Colorado Amendment C: Charitable Bingo and Raffles Amendment
Current Colorado law allows charities that have existed for five years to obtain a gaming license and hire managers and operators to administer charitable games as long as they are unpaid volunteers. Charitable games are defined as including bingo, pull-tab games, and raffles.
Amendment C would change the state constitution to allow charities that have existed for three years to obtain a gaming license and allow managers and operators to be paid up to the minimum wage.
If passed, the Legislative Council Staff expects Amendment C to raise $5,200 in state revenue per year in FY 2020-21 and FY 2021-22 assuming a five percent increase in the number of charitable gaming licenses granted. The costs of reviewing and processing additional license applications are expected to amount to $82,720 in FY 2020-21 and $37,404 in FY 2021-22.
Proponents Argument For
There are no official committees or organizations dedicated to supporting the amendment. However, one advocate argues that:
Bingo-raffle games are an opportunity for nonprofit organizations to raise funds for their programs. Allowing nonprofit organizations to compensate workers reduces the burden on nonprofits to provide volunteers to operate the games. Expanding licenses to newer nonprofit organizations removes a barrier and provides them with additional fundraising opportunities. By increasing access to bingo-raffle fundraising, this measure may help increase funding for nonprofit organizations.
Opponents’ Argument Against
There is also no official opposition group. But one editorial says the arguments against are:
Professionalizing bingo-raffle operations undermines their charitable fundraising purpose. Paying workers increases overhead to operate games, potentially reducing the amount of money nonprofit organizations are able to raise and dedicate to their core mission. By removing the requirement that workers be volunteers and expanding the number of nonprofits that participate, bingo-raffle games become more like for-profit gambling than charitable fundraising.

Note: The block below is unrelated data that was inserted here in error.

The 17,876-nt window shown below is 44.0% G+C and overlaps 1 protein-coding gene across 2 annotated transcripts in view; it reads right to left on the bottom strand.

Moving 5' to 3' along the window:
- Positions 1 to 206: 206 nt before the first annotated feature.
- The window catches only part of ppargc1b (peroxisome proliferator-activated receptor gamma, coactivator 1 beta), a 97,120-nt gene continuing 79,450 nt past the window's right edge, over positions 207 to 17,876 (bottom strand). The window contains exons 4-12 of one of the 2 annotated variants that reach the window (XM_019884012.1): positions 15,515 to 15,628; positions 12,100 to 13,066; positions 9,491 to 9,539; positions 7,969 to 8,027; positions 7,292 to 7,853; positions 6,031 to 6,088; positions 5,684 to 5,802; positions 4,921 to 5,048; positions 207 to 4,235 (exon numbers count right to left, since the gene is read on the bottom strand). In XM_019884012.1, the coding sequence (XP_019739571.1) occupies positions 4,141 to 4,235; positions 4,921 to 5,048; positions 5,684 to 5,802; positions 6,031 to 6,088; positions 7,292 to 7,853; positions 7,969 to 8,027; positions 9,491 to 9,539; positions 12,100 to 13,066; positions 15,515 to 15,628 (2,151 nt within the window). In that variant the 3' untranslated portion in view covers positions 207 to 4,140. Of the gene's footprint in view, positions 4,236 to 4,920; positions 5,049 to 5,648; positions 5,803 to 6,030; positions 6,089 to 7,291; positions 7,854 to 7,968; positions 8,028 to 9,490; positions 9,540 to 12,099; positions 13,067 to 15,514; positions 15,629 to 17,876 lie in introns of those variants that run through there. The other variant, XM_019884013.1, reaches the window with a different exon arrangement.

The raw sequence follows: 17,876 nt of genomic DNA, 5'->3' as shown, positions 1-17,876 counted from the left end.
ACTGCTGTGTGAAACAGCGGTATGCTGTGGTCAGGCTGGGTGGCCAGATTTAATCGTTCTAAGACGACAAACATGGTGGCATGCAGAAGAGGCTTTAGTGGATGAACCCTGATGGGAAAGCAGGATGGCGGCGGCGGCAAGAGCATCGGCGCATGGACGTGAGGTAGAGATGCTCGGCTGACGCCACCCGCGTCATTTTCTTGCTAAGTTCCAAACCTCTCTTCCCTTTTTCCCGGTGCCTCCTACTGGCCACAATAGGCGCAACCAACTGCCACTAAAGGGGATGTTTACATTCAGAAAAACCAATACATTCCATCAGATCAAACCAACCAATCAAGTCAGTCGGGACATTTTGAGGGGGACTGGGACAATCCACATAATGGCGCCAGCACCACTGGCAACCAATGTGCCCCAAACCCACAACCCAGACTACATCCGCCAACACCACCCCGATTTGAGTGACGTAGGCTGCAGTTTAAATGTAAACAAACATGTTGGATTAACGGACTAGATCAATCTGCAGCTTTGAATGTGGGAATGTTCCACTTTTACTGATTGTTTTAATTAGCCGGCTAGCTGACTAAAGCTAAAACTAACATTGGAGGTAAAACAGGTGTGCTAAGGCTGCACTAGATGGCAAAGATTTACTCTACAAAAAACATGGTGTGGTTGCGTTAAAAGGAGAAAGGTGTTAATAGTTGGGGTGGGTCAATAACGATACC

In terms of Colorado’s overall financial health, Amendment C will make no difference. Aside from the initial costs of implementing the law, it’s reasonable to expect that the measure would have a positive impact over the long term. But the revenue will not make a significant difference to the state’s budget.
The main benefits of Amendment C come from allowing individual charities the freedom and ability to raise money to address the issues they work on. The requirement that charities must exist for five years before obtaining a gaming license is arbitrary and in no way signals a charity’s credibility or qualifications. In all fairness, a three-year requirement is just as arbitrary. But lowering the requirement from five to three years would mean more Colorado charities would be able to raise money to help their goals of alleviating poverty, suffering, and other public ills.
One hypothetical objection to Amendment C might be that charities in existence for such a short time could try to game the system in order to obtain a license and may not truly be proper charities. It must be remembered that charitable gaming licenses only apply to a select number of games such as bingo and raffles. Colorado has casinos in three cities and two casinos on Indian reservations. Furthermore, sports betting was legalized in May 2020. According to the National Association of Fundraising Ticket Manufacturers, in 2018, all net proceeds from charitable gaming in Colorado amounted to $27.27 million. The likelihood of fraudulent charities being established in order to wait three years before being able to host a low yielding raffle is low to non-existent. Amendment C is a modest liberalization that would help empower Colorado’s charities to carry out their mission.